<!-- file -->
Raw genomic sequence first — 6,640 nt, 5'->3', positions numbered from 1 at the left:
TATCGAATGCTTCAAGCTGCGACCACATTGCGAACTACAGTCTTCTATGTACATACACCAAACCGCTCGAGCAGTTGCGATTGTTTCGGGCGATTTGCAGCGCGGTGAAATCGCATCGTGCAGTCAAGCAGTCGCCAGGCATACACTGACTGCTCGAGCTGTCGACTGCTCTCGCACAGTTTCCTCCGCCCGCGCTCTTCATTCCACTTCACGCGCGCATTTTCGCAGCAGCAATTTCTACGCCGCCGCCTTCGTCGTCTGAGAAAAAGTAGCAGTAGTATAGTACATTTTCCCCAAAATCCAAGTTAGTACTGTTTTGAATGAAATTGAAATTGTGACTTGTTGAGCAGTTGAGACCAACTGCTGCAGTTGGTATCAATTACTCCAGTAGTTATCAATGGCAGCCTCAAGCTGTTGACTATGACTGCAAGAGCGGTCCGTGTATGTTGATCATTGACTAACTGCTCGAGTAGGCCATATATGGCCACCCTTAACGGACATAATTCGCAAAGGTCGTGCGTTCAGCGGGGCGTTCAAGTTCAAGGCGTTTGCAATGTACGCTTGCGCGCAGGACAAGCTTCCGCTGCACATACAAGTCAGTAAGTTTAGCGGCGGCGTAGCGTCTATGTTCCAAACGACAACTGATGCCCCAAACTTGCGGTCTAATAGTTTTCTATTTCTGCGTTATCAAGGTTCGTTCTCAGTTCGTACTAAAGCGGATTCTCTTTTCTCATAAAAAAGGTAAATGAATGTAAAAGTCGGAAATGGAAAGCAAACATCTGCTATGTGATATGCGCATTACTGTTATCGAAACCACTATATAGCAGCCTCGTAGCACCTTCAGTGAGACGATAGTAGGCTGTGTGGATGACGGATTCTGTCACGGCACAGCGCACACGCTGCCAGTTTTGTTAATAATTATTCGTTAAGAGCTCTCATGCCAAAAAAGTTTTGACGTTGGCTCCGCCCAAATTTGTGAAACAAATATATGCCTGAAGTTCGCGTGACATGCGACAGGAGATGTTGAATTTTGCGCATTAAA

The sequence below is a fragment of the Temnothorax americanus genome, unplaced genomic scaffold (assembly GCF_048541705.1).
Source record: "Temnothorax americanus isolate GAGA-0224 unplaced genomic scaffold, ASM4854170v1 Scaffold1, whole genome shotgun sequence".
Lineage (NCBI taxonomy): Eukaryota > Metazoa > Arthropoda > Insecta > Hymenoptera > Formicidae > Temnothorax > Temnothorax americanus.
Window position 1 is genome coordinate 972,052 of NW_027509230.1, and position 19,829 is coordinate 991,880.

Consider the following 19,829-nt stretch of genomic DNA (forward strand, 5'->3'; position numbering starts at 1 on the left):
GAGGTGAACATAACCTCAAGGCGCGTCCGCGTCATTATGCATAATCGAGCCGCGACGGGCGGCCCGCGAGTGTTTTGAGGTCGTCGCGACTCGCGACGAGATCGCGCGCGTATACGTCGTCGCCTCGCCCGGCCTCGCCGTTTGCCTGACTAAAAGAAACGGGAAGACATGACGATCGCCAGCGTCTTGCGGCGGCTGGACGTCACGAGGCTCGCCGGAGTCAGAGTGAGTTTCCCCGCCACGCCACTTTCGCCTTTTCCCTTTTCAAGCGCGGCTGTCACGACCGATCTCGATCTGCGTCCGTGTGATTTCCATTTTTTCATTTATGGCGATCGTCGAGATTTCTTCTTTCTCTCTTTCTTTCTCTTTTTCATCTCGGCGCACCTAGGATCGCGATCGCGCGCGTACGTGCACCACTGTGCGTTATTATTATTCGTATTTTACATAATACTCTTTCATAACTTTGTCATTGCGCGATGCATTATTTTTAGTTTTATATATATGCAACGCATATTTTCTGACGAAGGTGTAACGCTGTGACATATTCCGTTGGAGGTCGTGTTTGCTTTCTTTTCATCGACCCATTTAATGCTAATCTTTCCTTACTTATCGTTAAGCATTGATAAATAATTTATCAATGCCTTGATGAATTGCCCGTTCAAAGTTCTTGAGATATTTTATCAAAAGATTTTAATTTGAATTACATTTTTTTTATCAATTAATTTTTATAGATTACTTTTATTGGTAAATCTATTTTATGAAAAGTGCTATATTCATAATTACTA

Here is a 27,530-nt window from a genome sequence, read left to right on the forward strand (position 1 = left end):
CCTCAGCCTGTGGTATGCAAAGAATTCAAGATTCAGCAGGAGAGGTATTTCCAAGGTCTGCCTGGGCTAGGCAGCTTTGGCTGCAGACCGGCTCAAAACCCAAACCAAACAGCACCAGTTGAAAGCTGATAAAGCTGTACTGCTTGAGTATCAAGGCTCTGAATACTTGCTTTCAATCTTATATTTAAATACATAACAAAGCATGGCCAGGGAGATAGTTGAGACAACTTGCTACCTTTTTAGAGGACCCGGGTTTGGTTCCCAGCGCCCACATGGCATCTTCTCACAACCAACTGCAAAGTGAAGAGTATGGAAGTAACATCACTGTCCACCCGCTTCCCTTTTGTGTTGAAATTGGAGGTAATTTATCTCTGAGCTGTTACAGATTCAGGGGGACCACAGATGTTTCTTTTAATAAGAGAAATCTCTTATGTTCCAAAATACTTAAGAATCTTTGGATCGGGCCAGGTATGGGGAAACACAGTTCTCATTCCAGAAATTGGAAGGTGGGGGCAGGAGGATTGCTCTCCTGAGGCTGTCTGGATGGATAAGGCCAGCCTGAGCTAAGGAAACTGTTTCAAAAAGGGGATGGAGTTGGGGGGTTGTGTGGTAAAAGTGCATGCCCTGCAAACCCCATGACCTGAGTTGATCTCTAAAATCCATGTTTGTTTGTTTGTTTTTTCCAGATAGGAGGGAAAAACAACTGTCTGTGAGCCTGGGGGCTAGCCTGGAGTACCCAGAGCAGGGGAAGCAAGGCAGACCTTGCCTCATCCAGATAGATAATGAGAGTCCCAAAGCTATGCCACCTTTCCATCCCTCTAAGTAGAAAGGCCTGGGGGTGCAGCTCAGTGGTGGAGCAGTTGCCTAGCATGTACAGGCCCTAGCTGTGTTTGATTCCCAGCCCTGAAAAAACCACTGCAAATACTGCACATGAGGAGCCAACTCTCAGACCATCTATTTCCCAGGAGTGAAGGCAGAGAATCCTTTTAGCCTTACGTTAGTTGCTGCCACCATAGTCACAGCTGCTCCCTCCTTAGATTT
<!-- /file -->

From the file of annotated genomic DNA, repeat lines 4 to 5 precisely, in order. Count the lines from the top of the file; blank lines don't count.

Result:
Source record: "Temnothorax americanus isolate GAGA-0224 unplaced genomic scaffold, ASM4854170v1 Scaffold1, whole genome shotgun sequence".
Lineage (NCBI taxonomy): Eukaryota > Metazoa > Arthropoda > Insecta > Hymenoptera > Formicidae > Temnothorax > Temnothorax americanus.